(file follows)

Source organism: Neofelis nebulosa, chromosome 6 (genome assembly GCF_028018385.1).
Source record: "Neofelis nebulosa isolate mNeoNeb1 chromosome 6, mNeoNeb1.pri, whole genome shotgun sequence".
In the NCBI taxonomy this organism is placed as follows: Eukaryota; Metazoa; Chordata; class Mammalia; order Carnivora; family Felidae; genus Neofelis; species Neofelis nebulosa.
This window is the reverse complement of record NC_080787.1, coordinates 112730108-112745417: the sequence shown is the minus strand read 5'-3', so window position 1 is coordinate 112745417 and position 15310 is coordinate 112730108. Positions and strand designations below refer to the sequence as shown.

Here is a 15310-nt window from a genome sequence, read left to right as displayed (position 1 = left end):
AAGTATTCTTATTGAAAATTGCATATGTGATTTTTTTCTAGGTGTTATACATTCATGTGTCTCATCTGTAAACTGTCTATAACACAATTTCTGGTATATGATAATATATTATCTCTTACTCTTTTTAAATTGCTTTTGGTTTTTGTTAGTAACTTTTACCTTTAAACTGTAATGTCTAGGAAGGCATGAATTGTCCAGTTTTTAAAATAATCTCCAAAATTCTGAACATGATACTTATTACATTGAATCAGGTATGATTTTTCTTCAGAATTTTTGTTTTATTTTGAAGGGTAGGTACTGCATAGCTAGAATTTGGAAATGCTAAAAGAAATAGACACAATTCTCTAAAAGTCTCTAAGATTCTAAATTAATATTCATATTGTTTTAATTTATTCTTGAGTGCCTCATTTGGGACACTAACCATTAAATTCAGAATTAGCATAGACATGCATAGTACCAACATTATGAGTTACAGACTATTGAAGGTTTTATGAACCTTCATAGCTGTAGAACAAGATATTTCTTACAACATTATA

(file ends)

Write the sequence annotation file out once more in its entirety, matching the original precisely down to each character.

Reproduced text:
Source organism: Neofelis nebulosa, chromosome 6 (genome assembly GCF_028018385.1).
Source record: "Neofelis nebulosa isolate mNeoNeb1 chromosome 6, mNeoNeb1.pri, whole genome shotgun sequence".
In the NCBI taxonomy this organism is placed as follows: Eukaryota; Metazoa; Chordata; class Mammalia; order Carnivora; family Felidae; genus Neofelis; species Neofelis nebulosa.
This window is the reverse complement of record NC_080787.1, coordinates 112730108-112745417: the sequence shown is the minus strand read 5'-3', so window position 1 is coordinate 112745417 and position 15310 is coordinate 112730108. Positions and strand designations below refer to the sequence as shown.

Here is a 15310-nt window from a genome sequence, read left to right as displayed (position 1 = left end):
AAGTATTCTTATTGAAAATTGCATATGTGATTTTTTTCTAGGTGTTATACATTCATGTGTCTCATCTGTAAACTGTCTATAACACAATTTCTGGTATATGATAATATATTATCTCTTACTCTTTTTAAATTGCTTTTGGTTTTTGTTAGTAACTTTTACCTTTAAACTGTAATGTCTAGGAAGGCATGAATTGTCCAGTTTTTAAAATAATCTCCAAAATTCTGAACATGATACTTATTACATTGAATCAGGTATGATTTTTCTTCAGAATTTTTGTTTTATTTTGAAGGGTAGGTACTGCATAGCTAGAATTTGGAAATGCTAAAAGAAATAGACACAATTCTCTAAAAGTCTCTAAGATTCTAAATTAATATTCATATTGTTTTAATTTATTCTTGAGTGCCTCATTTGGGACACTAACCATTAAATTCAGAATTAGCATAGACATGCATAGTACCAACATTATGAGTTACAGACTATTGAAGGTTTTATGAACCTTCATAGCTGTAGAACAAGATATTTCTTACAACATTATA